While I will eat and enjoy just about any cookie, I do love an excellent cookie. And lately I feel like I've hit my stride when it comes to getting the butter and sugars creamed just right, and the cooking temperature perfect, to make those cookies that are lightly crisped around the edges, chewy in the middle, and full of rich, buttery flavors and textures.

Then I found this article. A million and one variations on the chocolate chip cookie, complete with all the science and voodoo behind it. I need a cookie, like now.

And now, even though I'm supposed to go work on my classroom, all I want to do is hit the grocery store and bake cookies all day.

Maybe I can find a happy medium.

Wednesday, August 13, 2014


For someone who only has one year of teaching experience, and has never purchased supplies for an entire classroom, I have WAY too many books. 

And these don't include the books that are already in my new classroom. 

Some of these have (thankfully) vacated my living room, but now I have to figure out how to organize my classroom library. 

Ideally I'd like it to look like this: 


But I'm thinking realistically we'll have to settle somewhere in between those two photos. 

Saturday, August 9, 2014

Yoga Photo Dump

I started practicing yoga several years ago, but for a while it was pretty on-again, off-again. In December when we were on week 4957 of sub-zero temperatures (I hope you can tell this is dripping with frozen sarcasm), I decided to give hot yoga a try. Sweating, after weeks of freezing, was somehow appealing to me.

So was the prospect of warm feet.

Anyway, I purchased a two-week unlimited yoga pass, and went to 4 yoga classes in 2 weeks. I couldn't believe the change in my body over a two-week period--I was sleeping better, had more energy, and was way more flexible, just that quickly.

Fast forward 7 months, and I've been doing a work-exchange program with tAra Yoga (regular yoga, not bikram) twice a week. I clean the studio and check people into class in exchange for free yoga. It's pretty sweet, and I've continued to see my body, my attitude, and my perspective shift.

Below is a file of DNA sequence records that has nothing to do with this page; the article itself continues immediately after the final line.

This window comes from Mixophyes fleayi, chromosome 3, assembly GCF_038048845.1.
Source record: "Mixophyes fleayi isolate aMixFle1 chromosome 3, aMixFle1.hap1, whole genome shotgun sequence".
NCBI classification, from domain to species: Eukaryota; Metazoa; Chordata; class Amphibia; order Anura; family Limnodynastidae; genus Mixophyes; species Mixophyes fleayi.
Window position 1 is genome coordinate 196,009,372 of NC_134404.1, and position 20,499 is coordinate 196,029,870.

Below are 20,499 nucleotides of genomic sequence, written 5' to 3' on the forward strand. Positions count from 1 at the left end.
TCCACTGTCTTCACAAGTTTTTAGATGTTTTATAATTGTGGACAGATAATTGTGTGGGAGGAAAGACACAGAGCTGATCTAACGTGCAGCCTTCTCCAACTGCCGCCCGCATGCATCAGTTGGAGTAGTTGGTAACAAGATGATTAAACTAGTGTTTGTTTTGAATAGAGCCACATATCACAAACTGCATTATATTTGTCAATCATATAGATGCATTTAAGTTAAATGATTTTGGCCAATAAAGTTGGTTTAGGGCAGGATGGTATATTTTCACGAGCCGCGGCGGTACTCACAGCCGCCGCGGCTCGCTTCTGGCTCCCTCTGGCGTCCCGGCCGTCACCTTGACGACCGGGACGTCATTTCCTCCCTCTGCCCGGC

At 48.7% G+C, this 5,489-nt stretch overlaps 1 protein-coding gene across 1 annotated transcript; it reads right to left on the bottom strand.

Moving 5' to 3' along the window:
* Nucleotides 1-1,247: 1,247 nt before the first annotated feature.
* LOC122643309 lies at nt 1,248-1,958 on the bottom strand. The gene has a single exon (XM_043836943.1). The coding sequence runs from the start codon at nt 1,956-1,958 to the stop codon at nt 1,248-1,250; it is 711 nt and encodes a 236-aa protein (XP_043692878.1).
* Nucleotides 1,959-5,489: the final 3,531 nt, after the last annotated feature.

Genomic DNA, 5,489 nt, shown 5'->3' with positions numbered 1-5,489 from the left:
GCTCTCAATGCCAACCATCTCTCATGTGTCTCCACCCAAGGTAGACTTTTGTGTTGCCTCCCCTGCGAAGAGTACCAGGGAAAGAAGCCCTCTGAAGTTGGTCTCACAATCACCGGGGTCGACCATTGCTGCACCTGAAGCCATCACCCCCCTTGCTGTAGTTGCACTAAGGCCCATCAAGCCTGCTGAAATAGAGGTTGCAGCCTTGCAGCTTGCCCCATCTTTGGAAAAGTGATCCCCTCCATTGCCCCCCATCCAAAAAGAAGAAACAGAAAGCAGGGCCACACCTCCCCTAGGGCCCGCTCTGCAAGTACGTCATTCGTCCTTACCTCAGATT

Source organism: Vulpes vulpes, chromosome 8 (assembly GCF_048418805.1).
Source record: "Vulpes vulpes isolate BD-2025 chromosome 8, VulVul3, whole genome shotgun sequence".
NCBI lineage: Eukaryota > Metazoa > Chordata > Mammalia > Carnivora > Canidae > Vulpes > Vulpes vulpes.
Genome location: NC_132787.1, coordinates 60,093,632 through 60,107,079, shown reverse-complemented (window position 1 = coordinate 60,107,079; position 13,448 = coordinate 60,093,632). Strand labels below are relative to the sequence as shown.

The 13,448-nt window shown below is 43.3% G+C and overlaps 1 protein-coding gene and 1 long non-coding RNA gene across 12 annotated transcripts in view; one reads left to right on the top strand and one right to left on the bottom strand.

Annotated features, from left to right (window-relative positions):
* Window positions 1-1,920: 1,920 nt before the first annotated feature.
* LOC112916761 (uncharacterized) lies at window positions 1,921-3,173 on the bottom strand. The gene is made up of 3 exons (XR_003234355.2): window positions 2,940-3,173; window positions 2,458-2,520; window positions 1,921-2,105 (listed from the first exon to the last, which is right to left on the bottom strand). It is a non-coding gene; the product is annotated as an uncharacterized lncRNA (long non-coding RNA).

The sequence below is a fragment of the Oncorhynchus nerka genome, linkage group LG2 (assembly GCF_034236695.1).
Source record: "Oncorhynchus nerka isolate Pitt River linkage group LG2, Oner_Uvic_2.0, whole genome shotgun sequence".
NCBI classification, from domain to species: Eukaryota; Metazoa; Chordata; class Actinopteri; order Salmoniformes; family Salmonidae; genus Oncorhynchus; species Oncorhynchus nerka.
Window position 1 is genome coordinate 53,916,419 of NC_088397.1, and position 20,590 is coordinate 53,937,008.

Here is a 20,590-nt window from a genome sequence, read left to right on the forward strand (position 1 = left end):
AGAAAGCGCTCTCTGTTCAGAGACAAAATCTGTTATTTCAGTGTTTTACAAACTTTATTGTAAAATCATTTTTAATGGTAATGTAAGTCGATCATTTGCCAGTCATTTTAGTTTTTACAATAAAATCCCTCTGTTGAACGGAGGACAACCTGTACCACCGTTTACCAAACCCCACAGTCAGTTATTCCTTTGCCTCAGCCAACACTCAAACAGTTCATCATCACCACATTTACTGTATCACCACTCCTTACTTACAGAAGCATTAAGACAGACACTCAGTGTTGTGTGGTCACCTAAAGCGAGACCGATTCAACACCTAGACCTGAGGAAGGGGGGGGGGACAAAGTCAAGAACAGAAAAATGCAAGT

Tara, the owner, did one of those pose-a-day challenges, and while I did nowhere near the 31 poses, I did a handful. This is the coolest part to me about yoga--I'm pretty self-critical, and lately I've hated almost all photos of myself. I don't know if it's age, changing body, or what. I was a little hesitant to have someone photograph me in my fitted yoga clothes in weird poses, but I decided to go for it.

Upward facing bow/wheel pose

Headstand, after months of trying. 

Half-lord of the fishes pose

Low lunge

Wild Thing...this is my favorite picture of the bunch. 

Half-moon pose

The truly incredible thing about this process was that, even though it's the same body that I was so displeased with in our family picture, I'm thrilled with these pictures. I feel like the focus is taken away from "ugh my thighs are so big, my arm looks funny, I'm slouching and it makes me look fat."

Instead, I think "Look what my body can DO!"

That, my friends, is enormously empowering. I still want to go further, do more, and take my practice to the next level. But rather than my practice being about looking skinny or fitting into a smaller size jeans, it's about feeling strong in my body and being content with where I am NOW.

Do you have a particular exercise that makes you feel strong, instead of sapped? What makes you feel powerful and proud?

Wednesday, August 6, 2014

Green-ish Smoothie

This summer, I've been on a smoothie kick.

It's definitely part of the eating-healthier movement in our home, and let me tell you, I can think of few better ways to start your day than with a nutrient-rich green smoothie!

There are a million and one recipes out there for green smoothies, detoxifying smoothies, smoothies that will diminish bloat and clear your favorite is pretty basic, and pretty well-rounded.

I like to start with a heaping handful of organic baby spinach for the green part. I've tried kale in the distant past, but the texture and bitterness were too much for me. Spinach is also full of vitamins and calcium, and it's very mildly flavored.

Dan and I vary at this point, but since this is my blog post I'm sharing my favorite combination. So there.